However, even before I became Catholic, even though I couldn't see the Light directly so well, I could perceive that there was a Light, for I could see its glow indirectly, as reflected, glistening and shimmering, in the beauty of the cosmos and in Christian culture (and, for me especially, its art). Christian culture and the way that Christians behaved and interacted with others spoke to me in some way of Christ and of the joy it brings. In so many different ways and on many different occasions, the beauty of Christian art, music, architecture, and the memorable good grace with which some Christians engaged with me combined to form a pattern that gave an overall picture of what it was to be a Christian. It was this picture, which is Christian culture, that beckoned to me in such a way that I wanted more than to be simply an observer of it. I wanted to be part of it. Christian culture convinced me to make that leap of faith.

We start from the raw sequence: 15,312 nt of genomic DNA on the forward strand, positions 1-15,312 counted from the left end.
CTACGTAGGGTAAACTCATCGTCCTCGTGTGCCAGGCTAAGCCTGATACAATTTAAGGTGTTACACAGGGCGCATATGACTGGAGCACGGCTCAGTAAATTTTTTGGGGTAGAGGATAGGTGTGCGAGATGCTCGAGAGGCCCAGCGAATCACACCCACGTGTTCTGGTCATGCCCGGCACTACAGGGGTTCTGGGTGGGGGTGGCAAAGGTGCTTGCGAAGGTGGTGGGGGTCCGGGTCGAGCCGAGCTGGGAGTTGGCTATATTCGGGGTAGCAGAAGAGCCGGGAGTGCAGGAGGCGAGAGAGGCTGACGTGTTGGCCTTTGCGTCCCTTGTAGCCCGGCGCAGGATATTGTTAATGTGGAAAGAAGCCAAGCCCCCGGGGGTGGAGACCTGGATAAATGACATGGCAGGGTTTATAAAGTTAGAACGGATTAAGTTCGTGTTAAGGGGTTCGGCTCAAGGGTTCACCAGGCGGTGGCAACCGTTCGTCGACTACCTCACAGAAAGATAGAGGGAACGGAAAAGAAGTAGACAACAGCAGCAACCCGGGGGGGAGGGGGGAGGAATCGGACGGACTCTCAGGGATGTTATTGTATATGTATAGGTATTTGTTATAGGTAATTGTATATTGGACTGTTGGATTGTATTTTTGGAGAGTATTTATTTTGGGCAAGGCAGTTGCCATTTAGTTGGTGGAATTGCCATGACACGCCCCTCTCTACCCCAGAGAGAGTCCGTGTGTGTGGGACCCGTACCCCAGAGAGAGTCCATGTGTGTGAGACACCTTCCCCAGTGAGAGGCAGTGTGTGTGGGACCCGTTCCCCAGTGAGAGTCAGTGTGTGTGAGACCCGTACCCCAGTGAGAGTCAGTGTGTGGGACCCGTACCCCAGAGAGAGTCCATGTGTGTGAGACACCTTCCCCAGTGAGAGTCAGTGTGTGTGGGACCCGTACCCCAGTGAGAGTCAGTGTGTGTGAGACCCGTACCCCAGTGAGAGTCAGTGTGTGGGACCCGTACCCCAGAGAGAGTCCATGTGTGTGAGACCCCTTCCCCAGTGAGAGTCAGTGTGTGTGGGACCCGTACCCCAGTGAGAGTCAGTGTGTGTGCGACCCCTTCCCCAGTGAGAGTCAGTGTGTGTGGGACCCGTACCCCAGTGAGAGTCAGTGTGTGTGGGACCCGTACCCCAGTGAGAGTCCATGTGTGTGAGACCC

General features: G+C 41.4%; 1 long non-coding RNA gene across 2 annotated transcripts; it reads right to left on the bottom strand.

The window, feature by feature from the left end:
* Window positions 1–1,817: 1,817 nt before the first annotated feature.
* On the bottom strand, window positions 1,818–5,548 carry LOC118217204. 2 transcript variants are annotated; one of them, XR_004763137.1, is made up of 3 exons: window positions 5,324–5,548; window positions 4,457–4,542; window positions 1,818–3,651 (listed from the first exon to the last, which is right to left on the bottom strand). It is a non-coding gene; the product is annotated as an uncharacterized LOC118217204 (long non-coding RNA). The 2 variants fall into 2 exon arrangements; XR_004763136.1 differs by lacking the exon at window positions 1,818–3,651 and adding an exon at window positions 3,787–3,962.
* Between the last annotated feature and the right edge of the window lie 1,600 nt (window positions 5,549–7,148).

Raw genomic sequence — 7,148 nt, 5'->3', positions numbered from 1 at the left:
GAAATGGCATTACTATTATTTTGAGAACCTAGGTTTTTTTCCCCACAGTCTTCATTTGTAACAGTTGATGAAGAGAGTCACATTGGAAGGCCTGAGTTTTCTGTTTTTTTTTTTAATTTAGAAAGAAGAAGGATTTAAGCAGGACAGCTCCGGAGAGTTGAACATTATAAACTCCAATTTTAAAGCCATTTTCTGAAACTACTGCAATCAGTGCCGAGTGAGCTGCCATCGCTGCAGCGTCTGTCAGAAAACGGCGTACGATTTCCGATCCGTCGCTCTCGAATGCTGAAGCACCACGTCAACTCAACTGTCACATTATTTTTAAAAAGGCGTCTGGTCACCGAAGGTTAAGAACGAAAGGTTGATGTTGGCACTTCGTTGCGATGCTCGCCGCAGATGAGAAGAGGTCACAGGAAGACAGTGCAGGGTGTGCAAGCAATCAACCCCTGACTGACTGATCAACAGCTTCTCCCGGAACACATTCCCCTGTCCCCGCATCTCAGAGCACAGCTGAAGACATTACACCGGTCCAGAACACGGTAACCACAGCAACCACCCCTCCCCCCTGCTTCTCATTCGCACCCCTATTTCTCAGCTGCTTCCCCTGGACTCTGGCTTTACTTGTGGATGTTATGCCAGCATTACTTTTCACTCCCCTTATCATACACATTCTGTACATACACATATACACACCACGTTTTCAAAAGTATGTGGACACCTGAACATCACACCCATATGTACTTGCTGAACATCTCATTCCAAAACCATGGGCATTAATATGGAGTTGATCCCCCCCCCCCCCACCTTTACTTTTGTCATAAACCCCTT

Consider this painting of the Transfiguration. It is a 16th century Russian icon. 

In this painting we see Christ on the mountain flanked by the two prophets and with the three disciples stunned by the sight of the transfigured Christ. This is a glimpse of his heavenly glory, hitherto unseen by the disciples. The nimbus that surrounds Christ in this picture is called a mandorla. It is called this because it is often used to be depicted in an elliptical, almond shape and mandorla is the Italian word for almond. The mandorla surrounding Christ usually shows concentric bands of shading which get darker toward the center, rather than lighter. It is painted in this way so as to communicate to us, pictorially, the fact that we must pass through stages of what seem like increasing mystery in order to encounter the person of Jesus Christ. For Catholics this encounter takes place most directly and powerfully in the Mass. It is an encounter that transforms us supernaturally by degrees in this life so that we can begin to grasp the glory of Christ ever more directly.